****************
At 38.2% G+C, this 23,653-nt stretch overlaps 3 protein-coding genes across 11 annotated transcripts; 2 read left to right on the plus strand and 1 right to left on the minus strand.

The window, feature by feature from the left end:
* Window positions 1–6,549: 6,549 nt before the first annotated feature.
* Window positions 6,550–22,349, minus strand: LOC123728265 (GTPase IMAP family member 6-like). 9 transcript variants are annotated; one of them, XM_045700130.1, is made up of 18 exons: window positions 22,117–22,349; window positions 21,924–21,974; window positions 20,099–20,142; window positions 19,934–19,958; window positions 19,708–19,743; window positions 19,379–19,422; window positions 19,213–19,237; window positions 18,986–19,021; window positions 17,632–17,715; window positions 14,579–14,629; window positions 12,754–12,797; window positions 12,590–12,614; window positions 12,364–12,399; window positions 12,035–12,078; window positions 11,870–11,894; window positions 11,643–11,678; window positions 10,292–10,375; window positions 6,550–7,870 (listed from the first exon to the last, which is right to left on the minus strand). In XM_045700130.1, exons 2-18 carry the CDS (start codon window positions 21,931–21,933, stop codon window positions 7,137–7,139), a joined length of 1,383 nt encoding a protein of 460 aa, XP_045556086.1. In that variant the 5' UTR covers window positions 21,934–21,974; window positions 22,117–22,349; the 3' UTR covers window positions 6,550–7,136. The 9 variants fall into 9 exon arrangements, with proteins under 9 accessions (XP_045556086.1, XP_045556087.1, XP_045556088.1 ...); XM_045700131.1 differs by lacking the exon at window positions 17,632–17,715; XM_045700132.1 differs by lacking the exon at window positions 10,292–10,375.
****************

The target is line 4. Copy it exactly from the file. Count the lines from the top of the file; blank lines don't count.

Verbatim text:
* Window positions 6,550–22,349, minus strand: LOC123728265 (GTPase IMAP family member 6-like). 9 transcript variants are annotated; one of them, XM_045700130.1, is made up of 18 exons: window positions 22,117–22,349; window positions 21,924–21,974; window positions 20,099–20,142; window positions 19,934–19,958; window positions 19,708–19,743; window positions 19,379–19,422; window positions 19,213–19,237; window positions 18,986–19,021; window positions 17,632–17,715; window positions 14,579–14,629; window positions 12,754–12,797; window positions 12,590–12,614; window positions 12,364–12,399; window positions 12,035–12,078; window positions 11,870–11,894; window positions 11,643–11,678; window positions 10,292–10,375; window positions 6,550–7,870 (listed from the first exon to the last, which is right to left on the minus strand). In XM_045700130.1, exons 2-18 carry the CDS (start codon window positions 21,931–21,933, stop codon window positions 7,137–7,139), a joined length of 1,383 nt encoding a protein of 460 aa, XP_045556086.1. In that variant the 5' UTR covers window positions 21,934–21,974; window positions 22,117–22,349; the 3' UTR covers window positions 6,550–7,136. The 9 variants fall into 9 exon arrangements, with proteins under 9 accessions (XP_045556086.1, XP_045556087.1, XP_045556088.1 ...); XM_045700131.1 differs by lacking the exon at window positions 17,632–17,715; XM_045700132.1 differs by lacking the exon at window positions 10,292–10,375.